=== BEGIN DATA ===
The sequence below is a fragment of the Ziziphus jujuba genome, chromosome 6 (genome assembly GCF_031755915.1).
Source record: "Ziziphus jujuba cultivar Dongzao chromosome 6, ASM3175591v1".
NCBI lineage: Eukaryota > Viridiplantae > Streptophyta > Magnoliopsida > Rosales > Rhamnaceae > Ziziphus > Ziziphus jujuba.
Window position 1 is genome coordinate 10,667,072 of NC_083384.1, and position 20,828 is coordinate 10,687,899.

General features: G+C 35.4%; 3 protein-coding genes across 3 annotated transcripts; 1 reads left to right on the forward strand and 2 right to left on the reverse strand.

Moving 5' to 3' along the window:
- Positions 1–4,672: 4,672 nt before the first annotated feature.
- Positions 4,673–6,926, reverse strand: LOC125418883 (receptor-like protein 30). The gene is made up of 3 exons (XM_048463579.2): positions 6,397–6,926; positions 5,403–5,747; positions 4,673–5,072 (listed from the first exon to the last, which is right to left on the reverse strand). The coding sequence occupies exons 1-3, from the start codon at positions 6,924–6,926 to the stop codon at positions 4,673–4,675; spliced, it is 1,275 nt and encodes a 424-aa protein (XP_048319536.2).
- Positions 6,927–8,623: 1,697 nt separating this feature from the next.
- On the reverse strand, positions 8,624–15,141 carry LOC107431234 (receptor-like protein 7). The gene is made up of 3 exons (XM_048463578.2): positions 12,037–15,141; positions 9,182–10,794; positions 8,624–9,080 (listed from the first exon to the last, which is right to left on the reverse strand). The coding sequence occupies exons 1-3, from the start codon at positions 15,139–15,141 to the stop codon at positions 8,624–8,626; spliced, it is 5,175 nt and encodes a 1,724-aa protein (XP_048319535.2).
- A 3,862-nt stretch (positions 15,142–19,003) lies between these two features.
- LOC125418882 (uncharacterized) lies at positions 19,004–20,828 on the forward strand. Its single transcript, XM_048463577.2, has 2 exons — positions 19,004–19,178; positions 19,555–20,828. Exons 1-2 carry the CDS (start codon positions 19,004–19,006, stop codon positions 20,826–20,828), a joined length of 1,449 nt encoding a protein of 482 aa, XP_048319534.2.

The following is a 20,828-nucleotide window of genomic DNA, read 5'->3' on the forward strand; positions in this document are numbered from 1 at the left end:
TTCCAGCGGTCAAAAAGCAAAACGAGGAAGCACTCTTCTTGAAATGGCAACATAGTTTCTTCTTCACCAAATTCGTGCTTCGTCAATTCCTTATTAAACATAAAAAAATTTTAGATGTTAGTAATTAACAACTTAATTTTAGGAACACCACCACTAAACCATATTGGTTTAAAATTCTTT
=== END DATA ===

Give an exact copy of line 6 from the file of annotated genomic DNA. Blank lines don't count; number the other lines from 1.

Moving 5' to 3' along the window: